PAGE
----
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4 Cover Letter Mistakes You Must Avoid

I read many cover letters from active job seekers, every day. I see it all—the good, the bad, and the ugly cover letters.

As a result, I have become the go-to recruiter when people need feedback on their job applications - their cover letters, their Bio's, and their CVs. Based on my own experience I am able to give these cover letters a quick scan and immediately identify what could be missing or turn the hiring manager off.

While I cannot give you insight into every person's mind who will be reading your cover letter, I can share with you the feedback that I give my closest friends looking for a job.

1. The Opening

I quickly glance through the document for any words that could spell "disqualification". This includes spelling mistakes, grammatical errors, salutation, layout, and structure, etc.

“Dear Sir or Madam” or “To Whom It May Concern” salutation, gives the hiring manager the impression that the applicant did not take the time and effort to address it to the correct person by name as Dear Mr. Tom Higgins or Dear Ms. Rasha Al Marzoo because insufficient research was done on the job application and this could more likely be a cover letter used for multi-marketing your CV. The hiring manager could most likely fail the applicant.

2. Constant Thanking

You do not need to thank the hiring manager so much for reading your application—that you give the impression you are desperate (even if you are). This gives an average to a mediocre impression of your candidature

Demonstrate genuine interest by writing a cover letter that connects the job post with your experience, qualifications, and skills. Talk about your achievements that make your CV of high interest and your candidature the best for the job.

3. The Opening Punch

It is boring to read the same opening first line or paragraph of every cover letter. It is important that your cover letter stands out among the rest. Your opening line and paragraph must be captivating, professional, and direct. As much as possible, tailor-make your cover letter to the specific job you do with your CV.

Have a look at some examples

  • “I have always wanted to work as a telecom engineer since my 9th-grade teacher discovered my passion to work on repairing her broken mobile with a new motherboard.”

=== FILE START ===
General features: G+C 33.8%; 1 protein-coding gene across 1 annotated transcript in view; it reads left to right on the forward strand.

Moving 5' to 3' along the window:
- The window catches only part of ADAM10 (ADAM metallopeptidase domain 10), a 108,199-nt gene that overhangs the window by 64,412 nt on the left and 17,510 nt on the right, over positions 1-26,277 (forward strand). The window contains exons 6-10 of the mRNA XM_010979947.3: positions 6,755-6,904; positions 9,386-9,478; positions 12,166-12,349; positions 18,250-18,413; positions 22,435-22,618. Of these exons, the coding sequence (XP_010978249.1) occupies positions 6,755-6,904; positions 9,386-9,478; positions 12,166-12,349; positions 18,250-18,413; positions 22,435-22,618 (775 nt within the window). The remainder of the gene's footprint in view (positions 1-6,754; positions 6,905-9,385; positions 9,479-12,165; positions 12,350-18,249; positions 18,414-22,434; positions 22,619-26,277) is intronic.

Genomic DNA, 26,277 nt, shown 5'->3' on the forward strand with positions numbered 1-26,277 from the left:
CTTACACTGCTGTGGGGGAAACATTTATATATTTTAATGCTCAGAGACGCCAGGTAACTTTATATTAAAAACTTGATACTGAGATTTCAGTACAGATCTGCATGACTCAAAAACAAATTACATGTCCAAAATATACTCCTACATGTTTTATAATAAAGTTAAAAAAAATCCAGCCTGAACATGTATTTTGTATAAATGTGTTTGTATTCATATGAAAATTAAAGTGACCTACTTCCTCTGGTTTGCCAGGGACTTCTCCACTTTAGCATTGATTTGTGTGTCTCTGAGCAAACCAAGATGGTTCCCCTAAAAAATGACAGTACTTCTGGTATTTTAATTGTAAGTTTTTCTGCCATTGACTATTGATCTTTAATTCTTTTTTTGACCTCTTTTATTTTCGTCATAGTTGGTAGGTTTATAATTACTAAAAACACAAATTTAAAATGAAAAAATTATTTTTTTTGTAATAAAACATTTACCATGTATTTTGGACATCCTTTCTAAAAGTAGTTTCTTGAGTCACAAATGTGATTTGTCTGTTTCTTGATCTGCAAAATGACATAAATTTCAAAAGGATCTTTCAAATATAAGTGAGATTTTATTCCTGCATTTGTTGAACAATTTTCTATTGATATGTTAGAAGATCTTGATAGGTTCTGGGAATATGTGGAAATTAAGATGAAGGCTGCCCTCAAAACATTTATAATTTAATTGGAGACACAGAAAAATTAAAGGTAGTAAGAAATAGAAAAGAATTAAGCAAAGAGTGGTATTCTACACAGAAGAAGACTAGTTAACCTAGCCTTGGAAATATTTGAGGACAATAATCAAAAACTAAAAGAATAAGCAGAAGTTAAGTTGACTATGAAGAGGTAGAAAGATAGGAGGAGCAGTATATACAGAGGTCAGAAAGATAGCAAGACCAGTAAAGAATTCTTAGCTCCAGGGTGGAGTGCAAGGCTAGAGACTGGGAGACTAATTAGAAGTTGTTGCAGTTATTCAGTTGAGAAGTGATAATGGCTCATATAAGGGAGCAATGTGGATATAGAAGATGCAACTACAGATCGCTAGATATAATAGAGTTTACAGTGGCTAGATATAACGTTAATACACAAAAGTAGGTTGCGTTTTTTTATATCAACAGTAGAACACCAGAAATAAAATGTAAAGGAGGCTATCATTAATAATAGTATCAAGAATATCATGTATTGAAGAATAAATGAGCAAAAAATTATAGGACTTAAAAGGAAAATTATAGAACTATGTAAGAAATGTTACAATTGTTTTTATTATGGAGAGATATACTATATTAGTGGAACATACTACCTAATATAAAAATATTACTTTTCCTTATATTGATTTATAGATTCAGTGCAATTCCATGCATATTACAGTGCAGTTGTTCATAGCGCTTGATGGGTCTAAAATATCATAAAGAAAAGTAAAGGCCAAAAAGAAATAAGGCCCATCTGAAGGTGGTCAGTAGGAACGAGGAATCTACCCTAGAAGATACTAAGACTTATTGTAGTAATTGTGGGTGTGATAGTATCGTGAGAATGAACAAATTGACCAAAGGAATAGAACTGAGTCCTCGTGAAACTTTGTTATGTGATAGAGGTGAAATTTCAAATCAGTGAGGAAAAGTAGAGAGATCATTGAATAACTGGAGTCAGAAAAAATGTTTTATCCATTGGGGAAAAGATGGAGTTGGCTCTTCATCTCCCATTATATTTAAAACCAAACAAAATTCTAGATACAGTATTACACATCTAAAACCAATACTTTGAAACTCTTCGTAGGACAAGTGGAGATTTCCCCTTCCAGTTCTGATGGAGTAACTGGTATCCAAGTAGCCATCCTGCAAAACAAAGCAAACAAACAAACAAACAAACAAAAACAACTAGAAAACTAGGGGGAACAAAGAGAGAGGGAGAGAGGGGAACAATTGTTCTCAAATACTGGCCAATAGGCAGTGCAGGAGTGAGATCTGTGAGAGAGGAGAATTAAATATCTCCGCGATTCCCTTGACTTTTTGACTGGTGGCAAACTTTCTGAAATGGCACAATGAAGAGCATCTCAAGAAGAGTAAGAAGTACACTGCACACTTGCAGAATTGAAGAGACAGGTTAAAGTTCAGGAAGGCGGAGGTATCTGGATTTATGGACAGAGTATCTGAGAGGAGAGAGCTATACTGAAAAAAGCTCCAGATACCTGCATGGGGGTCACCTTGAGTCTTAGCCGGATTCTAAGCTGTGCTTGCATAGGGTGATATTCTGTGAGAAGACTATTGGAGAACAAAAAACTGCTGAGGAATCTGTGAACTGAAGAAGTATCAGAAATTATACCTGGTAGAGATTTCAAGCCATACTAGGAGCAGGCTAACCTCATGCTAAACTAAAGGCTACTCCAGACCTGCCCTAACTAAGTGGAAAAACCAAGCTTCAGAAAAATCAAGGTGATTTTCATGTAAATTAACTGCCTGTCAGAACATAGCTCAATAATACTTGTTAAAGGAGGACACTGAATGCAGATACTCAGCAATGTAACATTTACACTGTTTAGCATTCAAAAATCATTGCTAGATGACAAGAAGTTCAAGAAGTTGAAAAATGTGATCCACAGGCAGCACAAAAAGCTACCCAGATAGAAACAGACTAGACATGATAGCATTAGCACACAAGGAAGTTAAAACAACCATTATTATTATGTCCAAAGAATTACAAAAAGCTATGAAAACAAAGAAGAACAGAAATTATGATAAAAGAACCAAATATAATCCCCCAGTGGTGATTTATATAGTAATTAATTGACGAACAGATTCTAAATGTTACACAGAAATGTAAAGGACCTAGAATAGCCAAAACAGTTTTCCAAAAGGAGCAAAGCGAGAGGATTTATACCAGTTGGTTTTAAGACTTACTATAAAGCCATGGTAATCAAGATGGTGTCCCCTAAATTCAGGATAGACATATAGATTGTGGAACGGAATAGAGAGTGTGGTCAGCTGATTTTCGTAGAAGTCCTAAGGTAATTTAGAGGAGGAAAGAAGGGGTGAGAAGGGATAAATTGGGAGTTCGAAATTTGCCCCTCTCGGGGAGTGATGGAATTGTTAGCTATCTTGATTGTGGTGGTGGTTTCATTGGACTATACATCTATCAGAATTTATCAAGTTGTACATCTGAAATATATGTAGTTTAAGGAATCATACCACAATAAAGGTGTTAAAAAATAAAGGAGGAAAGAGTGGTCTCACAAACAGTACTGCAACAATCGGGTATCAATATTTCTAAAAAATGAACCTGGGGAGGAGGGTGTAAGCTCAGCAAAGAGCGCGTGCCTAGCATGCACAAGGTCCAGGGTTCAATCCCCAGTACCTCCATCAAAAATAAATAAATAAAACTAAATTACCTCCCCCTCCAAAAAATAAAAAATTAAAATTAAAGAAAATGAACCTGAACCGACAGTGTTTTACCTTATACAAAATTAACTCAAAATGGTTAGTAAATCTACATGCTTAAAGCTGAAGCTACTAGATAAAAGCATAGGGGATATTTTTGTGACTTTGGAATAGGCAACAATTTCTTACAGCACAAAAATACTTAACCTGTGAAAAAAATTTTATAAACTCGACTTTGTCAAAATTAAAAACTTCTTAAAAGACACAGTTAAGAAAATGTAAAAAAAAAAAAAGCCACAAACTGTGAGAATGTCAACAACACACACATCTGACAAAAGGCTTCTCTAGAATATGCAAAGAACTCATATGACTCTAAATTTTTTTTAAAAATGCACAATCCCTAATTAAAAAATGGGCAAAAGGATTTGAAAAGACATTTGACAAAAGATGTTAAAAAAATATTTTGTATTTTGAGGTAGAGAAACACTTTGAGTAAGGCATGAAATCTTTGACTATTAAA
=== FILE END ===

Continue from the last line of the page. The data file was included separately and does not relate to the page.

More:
• “My approach to management is simple: I strive to be the kind of leader, I would want to work for.”

  • “In my three years at ABC company, I increased our average quarterly sales by 45%.”

See how these examples make you want to keep reading? That’s half the battle right there.

Additionally, it makes you memorable, which will help when you’re competing against a sea of applicants.

4. The Examples

Again, the goal is not just to show you are qualified: It is to make the case that you are more qualified than all the other applicants.

You want to make clear what distinguishes you, so the hiring manager can see why you are worth following up with — you want to be memorable.

If you write a long list of skills, it will blend into every other cover letter formatted the same way. Just like you went with a unique opener, do the same with your examples. Sure, you might still include lists of skills, but break those up with splashes of personality (like you would include in your Bio) to give a better insight about you as a person.

Here is an example:

If I am in a conference room and the video is not working, I m not the sort to simply call IT and wait. I will gracefully crawl under the table, and check that everything is properly plugged in, and try and resolve the video problem immediately.

A couple of lines like this will not only lighten up your letter but also highlight your soft skills. I got the point across that I’m a take-charge problem solver, without saying, “I’m a take-charge problem solver.”

You want your cover letter to stand out for all the right reasons. So, before you click submit, take a few minutes to make sure you’re putting your best (and most memorable) foot forward.


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